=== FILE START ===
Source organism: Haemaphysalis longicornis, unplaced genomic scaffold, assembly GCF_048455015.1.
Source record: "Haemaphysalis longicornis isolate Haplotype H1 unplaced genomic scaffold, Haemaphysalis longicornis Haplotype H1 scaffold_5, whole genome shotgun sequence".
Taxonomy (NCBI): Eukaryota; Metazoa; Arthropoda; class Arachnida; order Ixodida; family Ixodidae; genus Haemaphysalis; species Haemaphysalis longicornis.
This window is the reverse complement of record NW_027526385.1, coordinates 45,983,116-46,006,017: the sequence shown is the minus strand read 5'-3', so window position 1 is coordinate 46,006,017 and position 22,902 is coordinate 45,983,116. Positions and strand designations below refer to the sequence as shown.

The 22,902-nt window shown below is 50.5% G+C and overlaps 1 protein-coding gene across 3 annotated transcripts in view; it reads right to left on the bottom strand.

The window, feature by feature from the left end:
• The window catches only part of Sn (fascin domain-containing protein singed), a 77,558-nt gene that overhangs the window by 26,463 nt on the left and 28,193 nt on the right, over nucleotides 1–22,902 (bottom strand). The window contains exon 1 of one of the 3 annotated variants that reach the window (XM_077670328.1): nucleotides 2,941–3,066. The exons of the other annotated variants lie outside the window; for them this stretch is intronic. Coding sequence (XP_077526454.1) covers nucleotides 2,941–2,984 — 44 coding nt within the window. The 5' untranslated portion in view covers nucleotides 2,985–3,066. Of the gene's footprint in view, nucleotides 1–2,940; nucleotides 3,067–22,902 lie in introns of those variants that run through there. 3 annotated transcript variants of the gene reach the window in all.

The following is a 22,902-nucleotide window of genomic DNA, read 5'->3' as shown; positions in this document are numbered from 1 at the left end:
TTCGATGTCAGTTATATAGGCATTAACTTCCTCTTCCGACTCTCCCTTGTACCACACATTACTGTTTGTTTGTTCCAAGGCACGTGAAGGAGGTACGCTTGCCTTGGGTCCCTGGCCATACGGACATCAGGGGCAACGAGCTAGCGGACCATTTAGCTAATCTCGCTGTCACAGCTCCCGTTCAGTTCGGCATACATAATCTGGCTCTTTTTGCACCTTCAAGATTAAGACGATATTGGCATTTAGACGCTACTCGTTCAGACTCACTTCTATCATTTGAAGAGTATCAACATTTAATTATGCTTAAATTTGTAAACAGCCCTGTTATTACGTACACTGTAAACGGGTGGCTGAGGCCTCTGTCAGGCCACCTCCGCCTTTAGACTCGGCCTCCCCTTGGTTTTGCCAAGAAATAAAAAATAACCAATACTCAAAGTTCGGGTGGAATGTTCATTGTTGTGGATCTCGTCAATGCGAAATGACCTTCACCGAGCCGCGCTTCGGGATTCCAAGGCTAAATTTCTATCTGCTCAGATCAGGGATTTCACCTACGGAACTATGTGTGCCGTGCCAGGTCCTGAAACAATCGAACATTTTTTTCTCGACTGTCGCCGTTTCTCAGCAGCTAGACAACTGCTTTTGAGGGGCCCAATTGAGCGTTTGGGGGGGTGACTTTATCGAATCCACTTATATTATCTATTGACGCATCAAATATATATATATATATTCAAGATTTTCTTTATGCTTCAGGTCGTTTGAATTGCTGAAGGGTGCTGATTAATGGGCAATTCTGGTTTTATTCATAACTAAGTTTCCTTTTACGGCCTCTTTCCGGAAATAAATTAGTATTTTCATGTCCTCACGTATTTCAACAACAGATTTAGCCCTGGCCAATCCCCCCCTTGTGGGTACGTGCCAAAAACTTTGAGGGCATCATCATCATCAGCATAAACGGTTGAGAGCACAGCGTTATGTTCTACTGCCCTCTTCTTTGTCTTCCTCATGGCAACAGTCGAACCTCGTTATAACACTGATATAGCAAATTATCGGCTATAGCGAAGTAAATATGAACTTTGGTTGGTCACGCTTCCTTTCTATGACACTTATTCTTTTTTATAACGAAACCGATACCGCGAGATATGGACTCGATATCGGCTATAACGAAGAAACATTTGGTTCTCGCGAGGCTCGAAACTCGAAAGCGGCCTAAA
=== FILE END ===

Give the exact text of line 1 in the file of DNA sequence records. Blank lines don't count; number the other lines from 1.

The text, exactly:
Source organism: Haemaphysalis longicornis, unplaced genomic scaffold, assembly GCF_048455015.1.